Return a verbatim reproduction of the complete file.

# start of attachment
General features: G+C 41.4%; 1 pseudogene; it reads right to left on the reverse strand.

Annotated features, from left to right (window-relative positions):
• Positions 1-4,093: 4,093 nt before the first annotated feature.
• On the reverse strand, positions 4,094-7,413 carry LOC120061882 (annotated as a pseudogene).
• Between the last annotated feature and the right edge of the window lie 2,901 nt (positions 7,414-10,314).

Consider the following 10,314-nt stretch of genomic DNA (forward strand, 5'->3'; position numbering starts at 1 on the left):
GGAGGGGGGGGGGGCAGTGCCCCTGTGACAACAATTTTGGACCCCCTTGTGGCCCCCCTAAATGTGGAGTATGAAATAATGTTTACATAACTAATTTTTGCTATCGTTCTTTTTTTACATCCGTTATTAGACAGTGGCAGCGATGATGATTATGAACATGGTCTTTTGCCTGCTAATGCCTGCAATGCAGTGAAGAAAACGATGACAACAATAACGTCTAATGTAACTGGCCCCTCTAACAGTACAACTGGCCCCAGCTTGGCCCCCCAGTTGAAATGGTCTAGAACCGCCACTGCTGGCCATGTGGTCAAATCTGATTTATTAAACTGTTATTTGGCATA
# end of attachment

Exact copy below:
General features: G+C 41.4%; 1 pseudogene; it reads right to left on the reverse strand.

Annotated features, from left to right (window-relative positions):
• Positions 1-4,093: 4,093 nt before the first annotated feature.
• On the reverse strand, positions 4,094-7,413 carry LOC120061882 (annotated as a pseudogene).
• Between the last annotated feature and the right edge of the window lie 2,901 nt (positions 7,414-10,314).

Consider the following 10,314-nt stretch of genomic DNA (forward strand, 5'->3'; position numbering starts at 1 on the left):
GGAGGGGGGGGGGGCAGTGCCCCTGTGACAACAATTTTGGACCCCCTTGTGGCCCCCCTAAATGTGGAGTATGAAATAATGTTTACATAACTAATTTTTGCTATCGTTCTTTTTTTACATCCGTTATTAGACAGTGGCAGCGATGATGATTATGAACATGGTCTTTTGCCTGCTAATGCCTGCAATGCAGTGAAGAAAACGATGACAACAATAACGTCTAATGTAACTGGCCCCTCTAACAGTACAACTGGCCCCAGCTTGGCCCCCCAGTTGAAATGGTCTAGAACCGCCACTGCTGGCCATGTGGTCAAATCTGATTTATTAAACTGTTATTTGGCATA